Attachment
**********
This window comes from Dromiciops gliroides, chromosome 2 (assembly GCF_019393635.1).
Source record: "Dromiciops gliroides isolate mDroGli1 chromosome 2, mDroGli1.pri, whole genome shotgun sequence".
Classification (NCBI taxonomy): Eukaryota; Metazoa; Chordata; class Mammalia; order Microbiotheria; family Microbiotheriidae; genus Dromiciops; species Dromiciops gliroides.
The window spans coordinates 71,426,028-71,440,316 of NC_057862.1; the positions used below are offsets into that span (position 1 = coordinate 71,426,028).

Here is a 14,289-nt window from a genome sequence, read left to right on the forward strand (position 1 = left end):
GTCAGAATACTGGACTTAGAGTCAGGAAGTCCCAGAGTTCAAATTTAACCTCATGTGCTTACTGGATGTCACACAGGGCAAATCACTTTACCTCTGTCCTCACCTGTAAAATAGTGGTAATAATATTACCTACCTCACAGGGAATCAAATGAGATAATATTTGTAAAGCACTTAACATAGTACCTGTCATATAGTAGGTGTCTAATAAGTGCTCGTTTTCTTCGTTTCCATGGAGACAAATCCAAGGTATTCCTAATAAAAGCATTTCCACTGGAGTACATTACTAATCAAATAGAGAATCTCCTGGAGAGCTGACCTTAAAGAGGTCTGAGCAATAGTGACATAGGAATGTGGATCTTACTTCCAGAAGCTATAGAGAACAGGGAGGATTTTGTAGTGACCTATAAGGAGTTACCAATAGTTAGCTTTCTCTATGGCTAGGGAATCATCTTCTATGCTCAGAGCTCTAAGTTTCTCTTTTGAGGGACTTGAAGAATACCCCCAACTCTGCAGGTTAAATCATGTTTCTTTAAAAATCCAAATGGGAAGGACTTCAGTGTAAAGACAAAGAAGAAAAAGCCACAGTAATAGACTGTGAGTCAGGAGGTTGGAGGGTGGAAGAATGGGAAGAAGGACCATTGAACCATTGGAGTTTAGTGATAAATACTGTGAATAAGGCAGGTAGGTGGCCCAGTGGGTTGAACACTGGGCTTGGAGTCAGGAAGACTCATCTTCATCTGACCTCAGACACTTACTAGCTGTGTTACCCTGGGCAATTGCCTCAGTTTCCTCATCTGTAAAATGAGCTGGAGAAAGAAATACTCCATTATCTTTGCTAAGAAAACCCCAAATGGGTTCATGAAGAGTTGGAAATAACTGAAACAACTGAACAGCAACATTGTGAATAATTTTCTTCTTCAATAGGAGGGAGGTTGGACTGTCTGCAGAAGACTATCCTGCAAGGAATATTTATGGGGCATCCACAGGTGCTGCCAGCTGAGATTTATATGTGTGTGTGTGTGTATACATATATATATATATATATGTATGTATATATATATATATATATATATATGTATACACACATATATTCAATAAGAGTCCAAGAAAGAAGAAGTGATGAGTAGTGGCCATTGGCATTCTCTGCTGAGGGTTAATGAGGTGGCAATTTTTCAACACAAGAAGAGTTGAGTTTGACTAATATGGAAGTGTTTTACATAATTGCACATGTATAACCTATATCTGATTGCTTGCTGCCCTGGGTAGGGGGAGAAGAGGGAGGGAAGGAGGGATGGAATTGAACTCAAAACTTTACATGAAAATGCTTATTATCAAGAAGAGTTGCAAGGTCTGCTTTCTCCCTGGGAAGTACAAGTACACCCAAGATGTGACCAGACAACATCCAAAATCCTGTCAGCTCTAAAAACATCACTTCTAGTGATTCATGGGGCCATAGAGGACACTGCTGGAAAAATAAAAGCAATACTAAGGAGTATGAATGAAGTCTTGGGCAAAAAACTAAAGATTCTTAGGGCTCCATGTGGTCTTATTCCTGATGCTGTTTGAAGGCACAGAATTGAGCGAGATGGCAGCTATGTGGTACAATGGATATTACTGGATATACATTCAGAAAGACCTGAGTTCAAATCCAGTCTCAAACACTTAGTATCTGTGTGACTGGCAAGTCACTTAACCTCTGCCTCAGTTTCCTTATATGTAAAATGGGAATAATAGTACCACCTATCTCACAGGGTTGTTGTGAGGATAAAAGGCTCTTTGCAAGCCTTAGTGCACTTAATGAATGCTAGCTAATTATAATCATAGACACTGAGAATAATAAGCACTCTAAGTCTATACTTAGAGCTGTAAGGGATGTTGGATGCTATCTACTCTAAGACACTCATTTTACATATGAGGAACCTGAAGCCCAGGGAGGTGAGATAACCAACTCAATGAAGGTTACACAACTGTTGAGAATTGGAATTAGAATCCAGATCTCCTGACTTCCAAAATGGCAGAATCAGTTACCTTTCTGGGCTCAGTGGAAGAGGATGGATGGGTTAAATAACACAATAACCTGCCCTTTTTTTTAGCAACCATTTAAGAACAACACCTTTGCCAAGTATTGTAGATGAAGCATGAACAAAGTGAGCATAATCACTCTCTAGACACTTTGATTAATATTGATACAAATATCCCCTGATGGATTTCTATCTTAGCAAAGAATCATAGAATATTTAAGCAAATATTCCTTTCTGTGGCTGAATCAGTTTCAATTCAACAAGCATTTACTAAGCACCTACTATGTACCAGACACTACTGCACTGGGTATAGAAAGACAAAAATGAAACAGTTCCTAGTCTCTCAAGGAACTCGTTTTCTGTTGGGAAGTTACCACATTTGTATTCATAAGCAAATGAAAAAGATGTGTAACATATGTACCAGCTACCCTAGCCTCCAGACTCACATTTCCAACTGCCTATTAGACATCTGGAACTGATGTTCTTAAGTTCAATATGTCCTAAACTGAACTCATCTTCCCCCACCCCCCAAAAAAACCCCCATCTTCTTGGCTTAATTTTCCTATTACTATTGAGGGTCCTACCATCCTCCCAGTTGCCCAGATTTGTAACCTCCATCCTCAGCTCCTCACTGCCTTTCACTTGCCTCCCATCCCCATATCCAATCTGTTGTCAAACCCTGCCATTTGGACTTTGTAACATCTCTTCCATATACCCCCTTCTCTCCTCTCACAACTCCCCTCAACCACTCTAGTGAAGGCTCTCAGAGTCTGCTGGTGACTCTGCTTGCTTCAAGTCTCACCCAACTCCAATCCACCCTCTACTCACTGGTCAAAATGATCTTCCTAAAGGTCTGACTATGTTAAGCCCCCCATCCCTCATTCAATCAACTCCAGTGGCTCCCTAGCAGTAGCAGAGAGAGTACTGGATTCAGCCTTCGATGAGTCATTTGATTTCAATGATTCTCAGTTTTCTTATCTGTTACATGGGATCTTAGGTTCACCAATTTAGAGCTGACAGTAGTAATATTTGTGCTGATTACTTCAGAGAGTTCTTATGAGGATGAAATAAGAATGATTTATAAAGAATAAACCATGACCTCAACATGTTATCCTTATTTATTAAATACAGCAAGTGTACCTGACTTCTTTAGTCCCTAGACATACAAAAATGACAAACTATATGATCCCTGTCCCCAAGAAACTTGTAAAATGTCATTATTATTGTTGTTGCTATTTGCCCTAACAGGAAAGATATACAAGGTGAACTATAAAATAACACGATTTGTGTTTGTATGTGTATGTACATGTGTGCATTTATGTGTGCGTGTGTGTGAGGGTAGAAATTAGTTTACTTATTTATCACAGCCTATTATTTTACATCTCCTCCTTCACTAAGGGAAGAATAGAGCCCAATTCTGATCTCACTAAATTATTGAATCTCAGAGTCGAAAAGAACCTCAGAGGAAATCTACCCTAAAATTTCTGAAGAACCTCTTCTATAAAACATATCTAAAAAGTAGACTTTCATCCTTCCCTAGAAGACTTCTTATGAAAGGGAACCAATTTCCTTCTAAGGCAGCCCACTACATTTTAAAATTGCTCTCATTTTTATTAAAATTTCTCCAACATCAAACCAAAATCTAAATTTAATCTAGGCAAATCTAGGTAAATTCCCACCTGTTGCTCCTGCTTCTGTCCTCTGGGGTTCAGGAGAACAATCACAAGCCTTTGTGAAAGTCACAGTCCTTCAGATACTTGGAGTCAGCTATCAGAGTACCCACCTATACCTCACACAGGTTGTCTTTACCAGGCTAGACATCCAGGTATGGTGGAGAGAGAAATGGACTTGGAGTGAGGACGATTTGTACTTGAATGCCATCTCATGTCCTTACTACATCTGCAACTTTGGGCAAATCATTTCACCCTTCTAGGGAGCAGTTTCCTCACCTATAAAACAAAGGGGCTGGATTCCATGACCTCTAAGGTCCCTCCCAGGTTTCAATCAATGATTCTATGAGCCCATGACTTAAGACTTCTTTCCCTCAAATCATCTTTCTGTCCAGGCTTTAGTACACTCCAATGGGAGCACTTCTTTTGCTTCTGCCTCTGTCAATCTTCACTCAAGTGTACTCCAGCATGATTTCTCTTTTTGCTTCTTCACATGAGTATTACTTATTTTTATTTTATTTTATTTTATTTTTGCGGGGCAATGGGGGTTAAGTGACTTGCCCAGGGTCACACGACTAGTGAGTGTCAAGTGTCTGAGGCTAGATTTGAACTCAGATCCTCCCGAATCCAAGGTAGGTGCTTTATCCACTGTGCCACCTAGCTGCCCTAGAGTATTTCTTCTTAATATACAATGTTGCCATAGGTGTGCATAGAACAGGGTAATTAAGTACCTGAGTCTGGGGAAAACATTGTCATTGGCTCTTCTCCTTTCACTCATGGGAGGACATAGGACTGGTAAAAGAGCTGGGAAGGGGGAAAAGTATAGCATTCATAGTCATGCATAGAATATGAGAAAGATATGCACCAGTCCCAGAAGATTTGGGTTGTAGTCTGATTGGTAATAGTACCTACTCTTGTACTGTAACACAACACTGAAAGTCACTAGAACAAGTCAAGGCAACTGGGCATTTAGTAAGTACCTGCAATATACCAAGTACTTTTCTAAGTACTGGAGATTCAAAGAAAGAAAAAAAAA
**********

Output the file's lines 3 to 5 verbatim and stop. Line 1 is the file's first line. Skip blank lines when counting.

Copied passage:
Classification (NCBI taxonomy): Eukaryota; Metazoa; Chordata; class Mammalia; order Microbiotheria; family Microbiotheriidae; genus Dromiciops; species Dromiciops gliroides.
The window spans coordinates 71,426,028-71,440,316 of NC_057862.1; the positions used below are offsets into that span (position 1 = coordinate 71,426,028).

Here is a 14,289-nt window from a genome sequence, read left to right on the forward strand (position 1 = left end):